Solving the problem of fusion power with the simplest machine possible

Simplicity is a thread that runs through First Light’s approach to fusion. The machine that launches the projectile is big but simple. The electromagnetic launch involves a delicate balance of many different physical processes, but the machine itself is built from readily available, low-cost, off-the-shelf components.

The impact of the projectile on the target and the focusing of the pressure in the amplifier also embody simplicity. The physics of laser-matter interaction, the existing approach to inertial fusion, is extremely complex. When the projectile hits the target there is very little physics risk. The same is true of the amplifiers; until the shocks reach the fuel, everything is cold, dense, and unexciting.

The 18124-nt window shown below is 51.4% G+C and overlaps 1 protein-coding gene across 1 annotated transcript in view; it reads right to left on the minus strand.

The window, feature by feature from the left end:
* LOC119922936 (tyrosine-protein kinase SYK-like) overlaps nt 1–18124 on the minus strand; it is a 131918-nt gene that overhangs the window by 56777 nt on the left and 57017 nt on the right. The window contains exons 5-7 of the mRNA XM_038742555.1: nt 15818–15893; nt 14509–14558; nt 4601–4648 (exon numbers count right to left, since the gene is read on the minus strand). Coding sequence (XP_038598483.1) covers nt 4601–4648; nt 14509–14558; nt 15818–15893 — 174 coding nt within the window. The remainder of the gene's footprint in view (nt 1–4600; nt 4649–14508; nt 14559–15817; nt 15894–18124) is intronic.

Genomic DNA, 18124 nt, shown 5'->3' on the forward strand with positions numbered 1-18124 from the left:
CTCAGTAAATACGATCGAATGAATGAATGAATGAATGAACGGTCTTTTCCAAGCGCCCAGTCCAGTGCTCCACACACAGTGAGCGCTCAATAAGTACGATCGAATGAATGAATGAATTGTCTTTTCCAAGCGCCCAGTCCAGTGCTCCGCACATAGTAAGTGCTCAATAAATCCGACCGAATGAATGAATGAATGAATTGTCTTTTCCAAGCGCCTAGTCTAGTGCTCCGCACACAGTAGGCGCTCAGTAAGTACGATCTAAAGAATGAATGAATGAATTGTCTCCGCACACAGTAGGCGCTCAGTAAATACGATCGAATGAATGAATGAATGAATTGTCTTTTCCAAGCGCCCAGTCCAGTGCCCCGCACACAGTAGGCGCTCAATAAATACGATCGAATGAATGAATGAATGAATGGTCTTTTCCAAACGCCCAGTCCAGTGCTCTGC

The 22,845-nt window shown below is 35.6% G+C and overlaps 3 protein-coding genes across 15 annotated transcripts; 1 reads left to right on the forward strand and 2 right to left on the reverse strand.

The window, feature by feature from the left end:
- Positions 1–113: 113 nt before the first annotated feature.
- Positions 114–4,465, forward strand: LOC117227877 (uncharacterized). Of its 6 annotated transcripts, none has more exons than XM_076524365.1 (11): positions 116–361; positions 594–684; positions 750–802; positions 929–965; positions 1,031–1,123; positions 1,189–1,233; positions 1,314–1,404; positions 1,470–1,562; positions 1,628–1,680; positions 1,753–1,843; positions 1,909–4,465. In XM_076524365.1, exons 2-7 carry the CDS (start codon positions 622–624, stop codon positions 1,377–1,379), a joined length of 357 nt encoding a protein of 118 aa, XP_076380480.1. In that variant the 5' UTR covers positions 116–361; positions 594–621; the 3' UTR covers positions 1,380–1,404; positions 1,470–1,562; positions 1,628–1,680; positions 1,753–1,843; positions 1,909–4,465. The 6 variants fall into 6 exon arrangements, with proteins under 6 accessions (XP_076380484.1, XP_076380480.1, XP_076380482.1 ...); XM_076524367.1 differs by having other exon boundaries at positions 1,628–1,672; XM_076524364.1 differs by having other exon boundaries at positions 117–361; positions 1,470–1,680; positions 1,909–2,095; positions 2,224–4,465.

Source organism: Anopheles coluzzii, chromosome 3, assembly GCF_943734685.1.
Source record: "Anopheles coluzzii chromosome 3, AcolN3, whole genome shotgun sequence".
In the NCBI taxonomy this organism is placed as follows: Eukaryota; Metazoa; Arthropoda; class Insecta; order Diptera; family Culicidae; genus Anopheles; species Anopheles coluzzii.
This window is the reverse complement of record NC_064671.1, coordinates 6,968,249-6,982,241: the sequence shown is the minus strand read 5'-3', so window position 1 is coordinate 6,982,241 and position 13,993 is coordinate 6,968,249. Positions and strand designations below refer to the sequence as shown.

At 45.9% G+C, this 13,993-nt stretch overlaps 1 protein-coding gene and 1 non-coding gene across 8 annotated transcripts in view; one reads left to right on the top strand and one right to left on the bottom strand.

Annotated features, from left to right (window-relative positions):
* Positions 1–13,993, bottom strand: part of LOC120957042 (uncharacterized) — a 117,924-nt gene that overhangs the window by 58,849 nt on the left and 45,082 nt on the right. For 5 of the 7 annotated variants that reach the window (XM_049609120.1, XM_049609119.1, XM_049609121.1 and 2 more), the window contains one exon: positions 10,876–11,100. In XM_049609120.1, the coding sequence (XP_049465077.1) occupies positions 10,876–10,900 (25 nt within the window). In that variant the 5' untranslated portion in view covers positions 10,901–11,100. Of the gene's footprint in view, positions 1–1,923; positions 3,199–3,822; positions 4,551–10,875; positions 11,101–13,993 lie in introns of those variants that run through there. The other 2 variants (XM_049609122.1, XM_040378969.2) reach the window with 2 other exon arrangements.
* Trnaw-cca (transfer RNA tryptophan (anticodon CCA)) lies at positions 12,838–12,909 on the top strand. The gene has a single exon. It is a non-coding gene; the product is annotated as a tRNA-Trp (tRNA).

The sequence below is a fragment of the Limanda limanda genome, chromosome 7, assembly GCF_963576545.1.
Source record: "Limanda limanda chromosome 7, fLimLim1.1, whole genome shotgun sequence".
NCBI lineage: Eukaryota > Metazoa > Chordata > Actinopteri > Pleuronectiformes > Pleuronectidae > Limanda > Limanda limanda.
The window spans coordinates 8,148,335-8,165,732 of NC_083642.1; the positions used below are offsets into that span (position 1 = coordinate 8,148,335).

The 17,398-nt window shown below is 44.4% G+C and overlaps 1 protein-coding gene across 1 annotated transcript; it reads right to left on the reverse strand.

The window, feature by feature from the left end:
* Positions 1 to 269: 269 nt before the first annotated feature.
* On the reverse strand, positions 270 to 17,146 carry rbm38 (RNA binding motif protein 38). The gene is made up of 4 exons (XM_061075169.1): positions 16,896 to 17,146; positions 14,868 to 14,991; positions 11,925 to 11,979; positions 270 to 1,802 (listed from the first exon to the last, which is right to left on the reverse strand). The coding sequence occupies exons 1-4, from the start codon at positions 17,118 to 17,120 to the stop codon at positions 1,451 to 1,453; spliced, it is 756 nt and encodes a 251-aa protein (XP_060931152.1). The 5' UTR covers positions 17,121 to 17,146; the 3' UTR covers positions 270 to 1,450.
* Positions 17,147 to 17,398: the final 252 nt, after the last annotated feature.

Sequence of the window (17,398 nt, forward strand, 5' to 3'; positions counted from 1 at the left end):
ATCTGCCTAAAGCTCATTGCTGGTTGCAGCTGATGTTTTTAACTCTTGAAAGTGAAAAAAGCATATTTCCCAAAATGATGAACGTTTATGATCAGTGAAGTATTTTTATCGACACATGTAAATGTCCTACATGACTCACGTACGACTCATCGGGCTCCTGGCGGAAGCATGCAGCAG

And finally, the power plant concept is also simple. The liquid first wall avoids some of the biggest engineering challenges of fusion, and it works uniquely well with the very simple geometry of projectile fusion. The concept plugs into existing plant engineering, using proven nuclear-qualified materials and existing supply chains. Solving fusion physics is not enough, the world needs a technology that can be built at scale.